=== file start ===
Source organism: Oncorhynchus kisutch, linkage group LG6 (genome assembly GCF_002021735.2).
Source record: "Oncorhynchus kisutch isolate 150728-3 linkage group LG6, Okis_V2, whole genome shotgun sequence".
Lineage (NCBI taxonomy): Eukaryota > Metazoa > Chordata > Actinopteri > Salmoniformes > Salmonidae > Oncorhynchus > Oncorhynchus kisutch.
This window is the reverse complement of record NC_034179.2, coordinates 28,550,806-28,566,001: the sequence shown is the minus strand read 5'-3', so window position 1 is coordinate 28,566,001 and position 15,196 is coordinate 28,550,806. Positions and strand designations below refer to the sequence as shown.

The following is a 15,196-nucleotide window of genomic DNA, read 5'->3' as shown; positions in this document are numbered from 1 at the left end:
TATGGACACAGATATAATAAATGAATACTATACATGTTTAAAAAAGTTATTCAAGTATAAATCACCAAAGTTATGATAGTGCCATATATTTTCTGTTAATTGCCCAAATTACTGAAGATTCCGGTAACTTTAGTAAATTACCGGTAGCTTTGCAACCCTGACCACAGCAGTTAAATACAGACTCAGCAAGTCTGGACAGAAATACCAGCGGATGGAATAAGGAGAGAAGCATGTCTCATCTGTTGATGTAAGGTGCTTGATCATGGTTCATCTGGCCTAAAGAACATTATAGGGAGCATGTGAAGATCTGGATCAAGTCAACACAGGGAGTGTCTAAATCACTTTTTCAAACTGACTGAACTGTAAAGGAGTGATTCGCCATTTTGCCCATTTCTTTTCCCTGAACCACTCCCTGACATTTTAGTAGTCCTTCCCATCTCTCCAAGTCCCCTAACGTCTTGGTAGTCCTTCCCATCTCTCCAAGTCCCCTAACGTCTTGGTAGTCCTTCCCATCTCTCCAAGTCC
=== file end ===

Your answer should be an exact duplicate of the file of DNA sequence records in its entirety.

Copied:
Source organism: Oncorhynchus kisutch, linkage group LG6 (genome assembly GCF_002021735.2).
Source record: "Oncorhynchus kisutch isolate 150728-3 linkage group LG6, Okis_V2, whole genome shotgun sequence".
Lineage (NCBI taxonomy): Eukaryota > Metazoa > Chordata > Actinopteri > Salmoniformes > Salmonidae > Oncorhynchus > Oncorhynchus kisutch.
This window is the reverse complement of record NC_034179.2, coordinates 28,550,806-28,566,001: the sequence shown is the minus strand read 5'-3', so window position 1 is coordinate 28,566,001 and position 15,196 is coordinate 28,550,806. Positions and strand designations below refer to the sequence as shown.

The following is a 15,196-nucleotide window of genomic DNA, read 5'->3' as shown; positions in this document are numbered from 1 at the left end:
TATGGACACAGATATAATAAATGAATACTATACATGTTTAAAAAAGTTATTCAAGTATAAATCACCAAAGTTATGATAGTGCCATATATTTTCTGTTAATTGCCCAAATTACTGAAGATTCCGGTAACTTTAGTAAATTACCGGTAGCTTTGCAACCCTGACCACAGCAGTTAAATACAGACTCAGCAAGTCTGGACAGAAATACCAGCGGATGGAATAAGGAGAGAAGCATGTCTCATCTGTTGATGTAAGGTGCTTGATCATGGTTCATCTGGCCTAAAGAACATTATAGGGAGCATGTGAAGATCTGGATCAAGTCAACACAGGGAGTGTCTAAATCACTTTTTCAAACTGACTGAACTGTAAAGGAGTGATTCGCCATTTTGCCCATTTCTTTTCCCTGAACCACTCCCTGACATTTTAGTAGTCCTTCCCATCTCTCCAAGTCCCCTAACGTCTTGGTAGTCCTTCCCATCTCTCCAAGTCCCCTAACGTCTTGGTAGTCCTTCCCATCTCTCCAAGTCC